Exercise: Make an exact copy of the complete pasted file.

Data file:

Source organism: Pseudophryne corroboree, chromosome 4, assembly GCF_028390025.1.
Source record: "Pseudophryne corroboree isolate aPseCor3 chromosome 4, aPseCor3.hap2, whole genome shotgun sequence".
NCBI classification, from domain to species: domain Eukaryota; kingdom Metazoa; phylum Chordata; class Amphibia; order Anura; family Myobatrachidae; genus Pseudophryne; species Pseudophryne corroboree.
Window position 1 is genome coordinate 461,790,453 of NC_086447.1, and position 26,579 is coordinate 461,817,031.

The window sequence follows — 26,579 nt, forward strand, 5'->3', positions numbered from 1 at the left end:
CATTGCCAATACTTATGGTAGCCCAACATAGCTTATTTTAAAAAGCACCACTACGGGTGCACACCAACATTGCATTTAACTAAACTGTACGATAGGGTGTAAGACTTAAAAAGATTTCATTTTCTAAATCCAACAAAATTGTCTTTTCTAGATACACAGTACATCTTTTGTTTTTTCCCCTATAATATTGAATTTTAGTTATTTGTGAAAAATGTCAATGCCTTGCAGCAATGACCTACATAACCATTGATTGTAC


Source organism: Pseudophryne corroboree, chromosome 4, assembly GCF_028390025.1.
Source record: "Pseudophryne corroboree isolate aPseCor3 chromosome 4, aPseCor3.hap2, whole genome shotgun sequence".
NCBI classification, from domain to species: domain Eukaryota; kingdom Metazoa; phylum Chordata; class Amphibia; order Anura; family Myobatrachidae; genus Pseudophryne; species Pseudophryne corroboree.
Window position 1 is genome coordinate 461,790,453 of NC_086447.1, and position 26,579 is coordinate 461,817,031.

The window sequence follows — 26,579 nt, forward strand, 5'->3', positions numbered from 1 at the left end:
CATTGCCAATACTTATGGTAGCCCAACATAGCTTATTTTAAAAAGCACCACTACGGGTGCACACCAACATTGCATTTAACTAAACTGTACGATAGGGTGTAAGACTTAAAAAGATTTCATTTTCTAAATCCAACAAAATTGTCTTTTCTAGATACACAGTACATCTTTTGTTTTTTCCCCTATAATATTGAATTTTAGTTATTTGTGAAAAATGTCAATGCCTTGCAGCAATGACCTACATAACCATTGATTGTAC